Attract Them and Offer Roosts with Bat Houses
They make some cool shelters these days, from vintage to Victorian, recycled plastic, even kits to build your own bat houses. You can try your luck at attracting bats without a big investment. But why would anyone want to attract them? One word – beneficial would sum it up best!
Bats are major pollinators and seed spreaders. Natural insect control is another huge advantage to hosting these friendly mammals (yes, they’re mammals). Even small bat colonies will consume thousands of mosquitoes and other pests nightly.
Habitat plays a key role in attracting any friendly fliers to your place. This holds true for butterflies, hummingbirds and songbirds too. If pesticides are being used, stop! They’re harmful to the to the environment, wildlife and the ecosystem in general. Pristine, manicured lawns are becoming passe, more naturalized areas are in style. This doesn’t mean jungle… it involves use of native plants, naturalized beds, and varied habitat.
You can attract bats by offering places for them to roost (other than your attic vents). Bat houses needn’t be plain square boxes, but stylish shelters that complement the landscape. The two shown are handcrafted in the USA, and made from solid cypress.
If water exists on your property, there’s a strong likelihood bats will use your shelters. Being near a creek, stream, or pond is preferable. They require a stable environment, steady temperatures within their roosts. Facing the houses south will allow full sun exposure to warm the boxes. Two bat houses are even better, facing them in different directions and allowing for varying temperatures. Leaving an outside light on at night may also assist in bringing bats to your place. As bugs swarm the light, bats will follow if they’re currently near your property.
Height is important when installing the houses as well. Some say 10 feet is sufficient, others claim 15-20 feet from the ground is best. Mount directly on a tree, structure or pole.
You can learn more about housing specs and hosting bats from The Organization for Bat Conservation.
These Guys Use Bat Houses too – Please Advocate for Them
Almost eight years later and we’re still dealing with the mysterious fungus known as white nose syndrome which is critically affecting the bat population. Originating in the northeastern US, it’s continually spreading further west and south. Although it may seem trivial to some, the furry, winged mammals (yes they’re mammals) play a key role in the eco-system… especially to farmers and their crops.
A little closer to home, as in our own backyards, bats help control insect populations with behavior that for the most part, goes unnoticed. They just happen to be some of our major pollinators too!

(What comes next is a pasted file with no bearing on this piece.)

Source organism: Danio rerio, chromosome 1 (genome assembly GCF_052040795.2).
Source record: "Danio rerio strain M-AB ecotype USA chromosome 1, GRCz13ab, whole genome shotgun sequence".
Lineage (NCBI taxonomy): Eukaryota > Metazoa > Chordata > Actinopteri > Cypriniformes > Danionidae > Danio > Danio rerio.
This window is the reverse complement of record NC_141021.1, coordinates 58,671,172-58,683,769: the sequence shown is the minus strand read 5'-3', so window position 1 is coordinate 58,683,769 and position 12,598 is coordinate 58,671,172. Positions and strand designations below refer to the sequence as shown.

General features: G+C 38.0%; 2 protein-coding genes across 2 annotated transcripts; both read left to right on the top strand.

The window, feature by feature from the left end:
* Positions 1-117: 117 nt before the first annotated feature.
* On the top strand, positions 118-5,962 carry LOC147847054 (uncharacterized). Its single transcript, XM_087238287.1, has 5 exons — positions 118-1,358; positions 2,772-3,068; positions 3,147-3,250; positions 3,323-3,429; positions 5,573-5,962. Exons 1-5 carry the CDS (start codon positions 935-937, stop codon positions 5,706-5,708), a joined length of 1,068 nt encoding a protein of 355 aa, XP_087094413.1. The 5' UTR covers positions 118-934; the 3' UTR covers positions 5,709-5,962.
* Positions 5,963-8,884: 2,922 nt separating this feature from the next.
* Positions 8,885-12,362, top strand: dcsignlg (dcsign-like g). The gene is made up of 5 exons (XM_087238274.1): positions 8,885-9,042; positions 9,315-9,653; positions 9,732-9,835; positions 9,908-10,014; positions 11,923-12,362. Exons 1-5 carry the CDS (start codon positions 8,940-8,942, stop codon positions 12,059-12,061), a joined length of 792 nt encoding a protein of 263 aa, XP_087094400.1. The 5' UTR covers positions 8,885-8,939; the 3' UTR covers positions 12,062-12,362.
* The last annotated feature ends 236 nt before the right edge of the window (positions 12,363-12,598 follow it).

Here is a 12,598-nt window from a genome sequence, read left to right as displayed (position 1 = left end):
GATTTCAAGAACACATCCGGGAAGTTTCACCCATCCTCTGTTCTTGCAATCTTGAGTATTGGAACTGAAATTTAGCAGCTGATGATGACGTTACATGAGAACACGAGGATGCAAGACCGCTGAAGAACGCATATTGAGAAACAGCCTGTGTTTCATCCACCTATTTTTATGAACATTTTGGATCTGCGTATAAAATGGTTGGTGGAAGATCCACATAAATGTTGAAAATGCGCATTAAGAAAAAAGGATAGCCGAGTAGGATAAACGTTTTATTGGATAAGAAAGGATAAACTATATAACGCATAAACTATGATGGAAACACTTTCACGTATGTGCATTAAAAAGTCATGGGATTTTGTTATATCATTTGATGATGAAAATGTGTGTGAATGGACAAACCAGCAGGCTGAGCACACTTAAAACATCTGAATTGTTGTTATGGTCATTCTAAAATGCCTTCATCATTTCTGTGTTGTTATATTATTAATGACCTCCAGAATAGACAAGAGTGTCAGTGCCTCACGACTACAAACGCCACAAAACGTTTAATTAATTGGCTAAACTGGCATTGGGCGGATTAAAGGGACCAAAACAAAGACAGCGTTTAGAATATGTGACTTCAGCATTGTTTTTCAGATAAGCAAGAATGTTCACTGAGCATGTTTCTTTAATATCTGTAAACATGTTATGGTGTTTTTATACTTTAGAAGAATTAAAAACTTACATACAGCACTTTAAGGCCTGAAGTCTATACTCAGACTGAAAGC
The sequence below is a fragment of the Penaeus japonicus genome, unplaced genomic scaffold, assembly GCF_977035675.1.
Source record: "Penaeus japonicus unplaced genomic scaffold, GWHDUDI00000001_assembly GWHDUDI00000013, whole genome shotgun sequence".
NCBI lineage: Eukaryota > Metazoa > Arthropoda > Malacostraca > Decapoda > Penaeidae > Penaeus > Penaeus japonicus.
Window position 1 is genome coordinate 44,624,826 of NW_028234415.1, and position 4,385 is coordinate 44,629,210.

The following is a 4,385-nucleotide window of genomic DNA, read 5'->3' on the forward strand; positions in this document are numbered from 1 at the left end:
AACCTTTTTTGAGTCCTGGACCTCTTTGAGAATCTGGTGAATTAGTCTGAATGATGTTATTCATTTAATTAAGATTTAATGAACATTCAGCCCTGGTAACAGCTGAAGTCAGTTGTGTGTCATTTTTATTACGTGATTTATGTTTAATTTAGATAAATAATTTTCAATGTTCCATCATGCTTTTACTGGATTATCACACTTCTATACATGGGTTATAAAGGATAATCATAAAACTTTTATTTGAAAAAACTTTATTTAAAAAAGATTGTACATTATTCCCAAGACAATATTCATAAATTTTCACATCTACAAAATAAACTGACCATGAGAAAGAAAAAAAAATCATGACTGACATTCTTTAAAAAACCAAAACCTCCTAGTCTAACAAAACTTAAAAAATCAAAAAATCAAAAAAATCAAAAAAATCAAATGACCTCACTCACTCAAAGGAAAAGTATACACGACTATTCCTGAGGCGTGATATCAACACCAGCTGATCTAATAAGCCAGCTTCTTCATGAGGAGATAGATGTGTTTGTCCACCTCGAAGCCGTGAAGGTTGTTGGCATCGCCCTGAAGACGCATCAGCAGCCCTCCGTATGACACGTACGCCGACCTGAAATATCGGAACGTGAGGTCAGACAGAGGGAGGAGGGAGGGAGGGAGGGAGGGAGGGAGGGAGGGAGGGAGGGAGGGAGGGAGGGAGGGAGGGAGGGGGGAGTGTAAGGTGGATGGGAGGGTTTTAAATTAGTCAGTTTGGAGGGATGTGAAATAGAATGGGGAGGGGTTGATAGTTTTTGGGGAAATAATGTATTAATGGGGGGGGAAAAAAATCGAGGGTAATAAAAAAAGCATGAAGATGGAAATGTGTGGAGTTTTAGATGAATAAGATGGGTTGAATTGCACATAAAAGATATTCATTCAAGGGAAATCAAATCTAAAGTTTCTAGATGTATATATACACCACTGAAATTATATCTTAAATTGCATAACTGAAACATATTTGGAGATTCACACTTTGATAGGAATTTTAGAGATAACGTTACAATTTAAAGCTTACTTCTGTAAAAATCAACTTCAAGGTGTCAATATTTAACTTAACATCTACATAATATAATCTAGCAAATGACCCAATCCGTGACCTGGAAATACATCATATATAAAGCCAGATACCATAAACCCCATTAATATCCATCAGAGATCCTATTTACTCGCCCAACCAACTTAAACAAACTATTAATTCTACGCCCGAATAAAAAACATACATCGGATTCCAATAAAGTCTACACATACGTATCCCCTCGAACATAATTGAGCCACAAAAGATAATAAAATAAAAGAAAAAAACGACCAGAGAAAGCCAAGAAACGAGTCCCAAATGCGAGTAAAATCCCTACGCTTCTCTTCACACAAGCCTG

By offering shelter in the form of bat houses, you’ll encourage the critters to stick around. Several species are known to use the houses for roosting, and the shelters range in size from a single chamber to larger 5-chamber models. There’s even designer bat houses to enhance your landscape!
If you can spare 60 seconds, please see the quick note below from the Center for Biological Diversity, and take a stand for bats… thanks!
Since 2006 a deadly fungal disease called white-nose syndrome has killed nearly 7 million North American bats, pushing several species to the brink of extinction and creeping farther across the country every year.
But at least one of these species may get big help from the feds: The U.S. Fish and Wildlife Service has proposed to protect northern long-eared bats under the Endangered Species Act.
These bats have declined by 98 percent over a large portion of their range, and have been waiting a painfully long time for an emergency rescue. But — just as life-saving protections are in sight — the Service’s proposal to protect the creatures could be derailed by greedy energy companies, who are lining up to limit the bat’s protection.
Please take action now to tell the Fish and Wildlife Service to protect northern long-eared bats without delay. If we wait any longer, it may well be too late.
Beneficial Bat Houses
Bats could really use a new image!
Helping to demystify the furry creatures and their role in biodiversity would suit them and us well. This photo? Picked off Pinterest, but it sure is kind of cute! But do bats really roost in bat houses? You bet they do if habitat is suitable.
And just why would you want them around your property?
For insect control, bats can eat thousands of mosquitoes and flying pests each night. As a natural and effective method it’s brilliant. As pollinators, they spread and cross-pollinate both annuals and perennials in the garden. As an endangered species, yes! Brown bats are facing decimation due to a virus that still has scientists baffled. White Nose Syndrome is causing controversy with Fish and Wildlife Services – as far as revenue-generating options. Opening caves to the general public as tourist attractions seems to be an ill-thought idea in lieu of the disease and decrease in bat population numbers. Is it a concern? Just ask any farmer who’s had crops wiped out due to an over abundance of insects and pests 🙁
Hundreds of brown bats (or any large group) are referred to as colonies. Larger bat houses containing three or more chambers will host whole colonies. Houses or shelters do not require cleaning or nest removal like birdhouses, simply because they’re used for roosting only.
Suitable habitat consists of nearby woods or heavy brush, preferably with creeks, lakes, or streams in close proximity. Height is important, as bat houses should be placed at least 15-20 feet above ground. Erected on a pole, or the side of a structure is best. The range is broad on the size and type of shelters available. From smaller kits and single-chamber houses for experimenting, to decorative and larger houses to host whole colonies, we’d say it’s definitely worth a try this season!